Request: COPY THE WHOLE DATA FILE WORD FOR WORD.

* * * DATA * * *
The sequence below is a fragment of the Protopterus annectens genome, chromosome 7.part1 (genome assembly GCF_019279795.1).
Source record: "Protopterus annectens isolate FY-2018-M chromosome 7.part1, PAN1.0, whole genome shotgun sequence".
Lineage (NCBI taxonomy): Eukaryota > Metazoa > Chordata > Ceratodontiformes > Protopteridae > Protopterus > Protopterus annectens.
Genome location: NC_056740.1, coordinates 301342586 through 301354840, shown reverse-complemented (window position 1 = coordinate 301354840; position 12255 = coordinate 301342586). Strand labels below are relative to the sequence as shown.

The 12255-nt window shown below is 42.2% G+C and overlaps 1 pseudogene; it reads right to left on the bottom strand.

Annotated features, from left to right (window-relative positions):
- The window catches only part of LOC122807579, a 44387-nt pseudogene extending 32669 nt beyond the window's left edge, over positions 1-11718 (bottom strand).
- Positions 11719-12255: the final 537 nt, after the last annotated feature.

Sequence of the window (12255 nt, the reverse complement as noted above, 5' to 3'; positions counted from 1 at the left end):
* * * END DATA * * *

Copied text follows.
The sequence below is a fragment of the Protopterus annectens genome, chromosome 7.part1 (genome assembly GCF_019279795.1).
Source record: "Protopterus annectens isolate FY-2018-M chromosome 7.part1, PAN1.0, whole genome shotgun sequence".
Lineage (NCBI taxonomy): Eukaryota > Metazoa > Chordata > Ceratodontiformes > Protopteridae > Protopterus > Protopterus annectens.
Genome location: NC_056740.1, coordinates 301342586 through 301354840, shown reverse-complemented (window position 1 = coordinate 301354840; position 12255 = coordinate 301342586). Strand labels below are relative to the sequence as shown.

The 12255-nt window shown below is 42.2% G+C and overlaps 1 pseudogene; it reads right to left on the bottom strand.

Annotated features, from left to right (window-relative positions):
- The window catches only part of LOC122807579, a 44387-nt pseudogene extending 32669 nt beyond the window's left edge, over positions 1-11718 (bottom strand).
- Positions 11719-12255: the final 537 nt, after the last annotated feature.

Sequence of the window (12255 nt, the reverse complement as noted above, 5' to 3'; positions counted from 1 at the left end):